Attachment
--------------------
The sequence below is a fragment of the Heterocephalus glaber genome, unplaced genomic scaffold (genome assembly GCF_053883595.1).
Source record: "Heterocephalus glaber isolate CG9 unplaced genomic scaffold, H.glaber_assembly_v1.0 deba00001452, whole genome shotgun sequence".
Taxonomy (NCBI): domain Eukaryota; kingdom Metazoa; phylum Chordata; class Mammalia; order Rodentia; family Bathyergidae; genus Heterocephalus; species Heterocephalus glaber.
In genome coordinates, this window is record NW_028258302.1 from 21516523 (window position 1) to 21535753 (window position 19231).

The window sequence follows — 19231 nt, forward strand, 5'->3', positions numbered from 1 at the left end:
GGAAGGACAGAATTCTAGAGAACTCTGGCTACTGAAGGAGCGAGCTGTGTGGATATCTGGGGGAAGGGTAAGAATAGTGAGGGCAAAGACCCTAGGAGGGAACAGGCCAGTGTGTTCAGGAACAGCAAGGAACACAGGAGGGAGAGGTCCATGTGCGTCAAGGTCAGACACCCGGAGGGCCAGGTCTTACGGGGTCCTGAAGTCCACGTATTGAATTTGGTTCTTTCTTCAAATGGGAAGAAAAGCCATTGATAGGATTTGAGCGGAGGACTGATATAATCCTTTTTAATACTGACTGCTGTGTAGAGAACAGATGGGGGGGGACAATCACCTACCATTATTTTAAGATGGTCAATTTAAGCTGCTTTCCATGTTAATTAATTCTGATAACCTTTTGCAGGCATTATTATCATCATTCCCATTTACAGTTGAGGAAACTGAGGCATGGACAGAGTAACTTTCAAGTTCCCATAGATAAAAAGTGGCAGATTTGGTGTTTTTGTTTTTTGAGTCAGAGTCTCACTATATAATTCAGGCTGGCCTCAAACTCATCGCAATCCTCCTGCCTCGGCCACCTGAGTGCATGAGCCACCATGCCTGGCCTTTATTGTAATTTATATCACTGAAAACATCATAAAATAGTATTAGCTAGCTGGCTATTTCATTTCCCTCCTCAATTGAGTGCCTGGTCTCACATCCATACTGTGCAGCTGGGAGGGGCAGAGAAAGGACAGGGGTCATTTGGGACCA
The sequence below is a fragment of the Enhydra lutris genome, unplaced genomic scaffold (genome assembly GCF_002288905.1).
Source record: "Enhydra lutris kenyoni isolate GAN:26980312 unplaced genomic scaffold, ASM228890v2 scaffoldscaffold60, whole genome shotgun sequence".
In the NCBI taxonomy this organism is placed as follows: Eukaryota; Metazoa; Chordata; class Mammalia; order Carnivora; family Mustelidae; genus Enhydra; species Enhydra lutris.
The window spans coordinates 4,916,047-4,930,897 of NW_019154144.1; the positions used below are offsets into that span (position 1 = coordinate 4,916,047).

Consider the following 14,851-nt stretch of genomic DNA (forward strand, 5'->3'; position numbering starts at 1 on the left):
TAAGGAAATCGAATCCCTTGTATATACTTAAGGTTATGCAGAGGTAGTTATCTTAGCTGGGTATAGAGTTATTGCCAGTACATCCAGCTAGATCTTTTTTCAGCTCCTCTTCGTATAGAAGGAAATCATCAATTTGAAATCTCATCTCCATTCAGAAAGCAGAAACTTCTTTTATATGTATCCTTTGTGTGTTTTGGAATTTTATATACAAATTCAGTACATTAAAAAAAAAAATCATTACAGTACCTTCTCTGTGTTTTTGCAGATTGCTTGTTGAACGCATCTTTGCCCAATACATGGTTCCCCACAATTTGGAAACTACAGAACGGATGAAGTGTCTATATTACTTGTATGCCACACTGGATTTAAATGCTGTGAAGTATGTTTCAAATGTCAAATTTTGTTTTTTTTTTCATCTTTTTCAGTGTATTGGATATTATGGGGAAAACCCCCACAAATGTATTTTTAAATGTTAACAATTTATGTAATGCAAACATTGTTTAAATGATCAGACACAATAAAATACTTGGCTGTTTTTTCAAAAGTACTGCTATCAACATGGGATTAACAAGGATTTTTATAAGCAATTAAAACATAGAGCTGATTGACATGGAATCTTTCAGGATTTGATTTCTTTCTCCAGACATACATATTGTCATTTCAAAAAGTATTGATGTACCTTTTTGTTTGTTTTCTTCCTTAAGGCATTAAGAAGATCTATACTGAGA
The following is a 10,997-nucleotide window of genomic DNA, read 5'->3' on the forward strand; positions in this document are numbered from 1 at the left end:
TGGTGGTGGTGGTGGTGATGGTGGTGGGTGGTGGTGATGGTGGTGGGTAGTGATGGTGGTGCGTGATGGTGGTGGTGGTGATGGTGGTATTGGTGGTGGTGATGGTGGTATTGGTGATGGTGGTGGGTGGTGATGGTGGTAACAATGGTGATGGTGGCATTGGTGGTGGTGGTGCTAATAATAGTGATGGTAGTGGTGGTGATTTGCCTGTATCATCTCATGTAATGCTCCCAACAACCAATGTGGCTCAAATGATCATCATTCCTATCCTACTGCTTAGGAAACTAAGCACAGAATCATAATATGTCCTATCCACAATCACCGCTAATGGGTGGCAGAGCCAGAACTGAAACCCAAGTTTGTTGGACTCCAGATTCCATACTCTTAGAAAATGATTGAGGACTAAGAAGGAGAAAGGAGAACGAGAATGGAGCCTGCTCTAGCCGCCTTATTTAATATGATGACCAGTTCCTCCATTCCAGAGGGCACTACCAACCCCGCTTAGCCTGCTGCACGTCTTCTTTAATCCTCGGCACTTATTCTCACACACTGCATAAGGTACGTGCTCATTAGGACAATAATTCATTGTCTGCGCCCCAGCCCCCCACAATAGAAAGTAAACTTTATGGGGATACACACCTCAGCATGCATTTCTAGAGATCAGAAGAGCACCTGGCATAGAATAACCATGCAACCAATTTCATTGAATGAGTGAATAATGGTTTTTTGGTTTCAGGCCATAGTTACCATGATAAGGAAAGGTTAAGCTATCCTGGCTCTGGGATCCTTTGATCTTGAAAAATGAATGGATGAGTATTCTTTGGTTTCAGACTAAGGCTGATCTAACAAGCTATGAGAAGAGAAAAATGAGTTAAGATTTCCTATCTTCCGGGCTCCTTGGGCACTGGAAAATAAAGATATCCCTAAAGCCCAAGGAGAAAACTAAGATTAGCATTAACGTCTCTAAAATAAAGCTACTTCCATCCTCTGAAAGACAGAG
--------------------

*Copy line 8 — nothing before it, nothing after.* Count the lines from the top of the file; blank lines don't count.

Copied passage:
Source record: "Enhydra lutris kenyoni isolate GAN:26980312 unplaced genomic scaffold, ASM228890v2 scaffoldscaffold60, whole genome shotgun sequence".